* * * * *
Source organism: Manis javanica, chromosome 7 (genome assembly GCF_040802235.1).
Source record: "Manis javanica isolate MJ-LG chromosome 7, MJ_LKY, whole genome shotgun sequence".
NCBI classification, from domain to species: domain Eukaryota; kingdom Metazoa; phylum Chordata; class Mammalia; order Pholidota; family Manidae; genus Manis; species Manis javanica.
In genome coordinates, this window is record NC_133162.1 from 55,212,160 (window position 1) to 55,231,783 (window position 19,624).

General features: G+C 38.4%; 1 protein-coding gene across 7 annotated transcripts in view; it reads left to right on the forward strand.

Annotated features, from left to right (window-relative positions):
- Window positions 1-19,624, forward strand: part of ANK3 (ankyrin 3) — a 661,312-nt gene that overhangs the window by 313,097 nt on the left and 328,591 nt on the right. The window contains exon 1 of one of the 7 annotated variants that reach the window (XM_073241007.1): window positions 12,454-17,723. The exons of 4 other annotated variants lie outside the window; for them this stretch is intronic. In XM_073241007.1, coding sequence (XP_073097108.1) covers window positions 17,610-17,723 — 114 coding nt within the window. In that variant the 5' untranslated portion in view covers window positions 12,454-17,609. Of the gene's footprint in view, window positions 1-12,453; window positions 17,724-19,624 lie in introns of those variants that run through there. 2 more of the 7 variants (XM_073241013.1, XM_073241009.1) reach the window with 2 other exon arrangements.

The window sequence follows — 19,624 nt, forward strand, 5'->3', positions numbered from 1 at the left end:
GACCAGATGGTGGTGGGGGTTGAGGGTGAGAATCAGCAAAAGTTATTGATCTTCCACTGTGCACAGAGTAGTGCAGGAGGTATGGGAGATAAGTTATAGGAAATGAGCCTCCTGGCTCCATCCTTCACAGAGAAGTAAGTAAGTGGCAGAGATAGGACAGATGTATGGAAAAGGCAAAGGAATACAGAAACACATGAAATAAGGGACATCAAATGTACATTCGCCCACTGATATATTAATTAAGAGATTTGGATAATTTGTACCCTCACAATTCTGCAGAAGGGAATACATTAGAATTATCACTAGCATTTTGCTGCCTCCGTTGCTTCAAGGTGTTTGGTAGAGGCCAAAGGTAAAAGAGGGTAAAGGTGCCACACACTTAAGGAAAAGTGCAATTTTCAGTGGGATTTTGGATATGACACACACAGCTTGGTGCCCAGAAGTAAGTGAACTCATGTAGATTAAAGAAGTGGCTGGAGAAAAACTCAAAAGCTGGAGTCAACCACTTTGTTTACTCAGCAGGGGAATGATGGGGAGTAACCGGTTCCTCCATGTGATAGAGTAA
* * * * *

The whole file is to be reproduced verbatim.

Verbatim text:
Source organism: Manis javanica, chromosome 7 (genome assembly GCF_040802235.1).
Source record: "Manis javanica isolate MJ-LG chromosome 7, MJ_LKY, whole genome shotgun sequence".
NCBI classification, from domain to species: domain Eukaryota; kingdom Metazoa; phylum Chordata; class Mammalia; order Pholidota; family Manidae; genus Manis; species Manis javanica.
In genome coordinates, this window is record NC_133162.1 from 55,212,160 (window position 1) to 55,231,783 (window position 19,624).

General features: G+C 38.4%; 1 protein-coding gene across 7 annotated transcripts in view; it reads left to right on the forward strand.

Annotated features, from left to right (window-relative positions):
- Window positions 1-19,624, forward strand: part of ANK3 (ankyrin 3) — a 661,312-nt gene that overhangs the window by 313,097 nt on the left and 328,591 nt on the right. The window contains exon 1 of one of the 7 annotated variants that reach the window (XM_073241007.1): window positions 12,454-17,723. The exons of 4 other annotated variants lie outside the window; for them this stretch is intronic. In XM_073241007.1, coding sequence (XP_073097108.1) covers window positions 17,610-17,723 — 114 coding nt within the window. In that variant the 5' untranslated portion in view covers window positions 12,454-17,609. Of the gene's footprint in view, window positions 1-12,453; window positions 17,724-19,624 lie in introns of those variants that run through there. 2 more of the 7 variants (XM_073241013.1, XM_073241009.1) reach the window with 2 other exon arrangements.

The window sequence follows — 19,624 nt, forward strand, 5'->3', positions numbered from 1 at the left end:
GACCAGATGGTGGTGGGGGTTGAGGGTGAGAATCAGCAAAAGTTATTGATCTTCCACTGTGCACAGAGTAGTGCAGGAGGTATGGGAGATAAGTTATAGGAAATGAGCCTCCTGGCTCCATCCTTCACAGAGAAGTAAGTAAGTGGCAGAGATAGGACAGATGTATGGAAAAGGCAAAGGAATACAGAAACACATGAAATAAGGGACATCAAATGTACATTCGCCCACTGATATATTAATTAAGAGATTTGGATAATTTGTACCCTCACAATTCTGCAGAAGGGAATACATTAGAATTATCACTAGCATTTTGCTGCCTCCGTTGCTTCAAGGTGTTTGGTAGAGGCCAAAGGTAAAAGAGGGTAAAGGTGCCACACACTTAAGGAAAAGTGCAATTTTCAGTGGGATTTTGGATATGACACACACAGCTTGGTGCCCAGAAGTAAGTGAACTCATGTAGATTAAAGAAGTGGCTGGAGAAAAACTCAAAAGCTGGAGTCAACCACTTTGTTTACTCAGCAGGGGAATGATGGGGAGTAACCGGTTCCTCCATGTGATAGAGTAA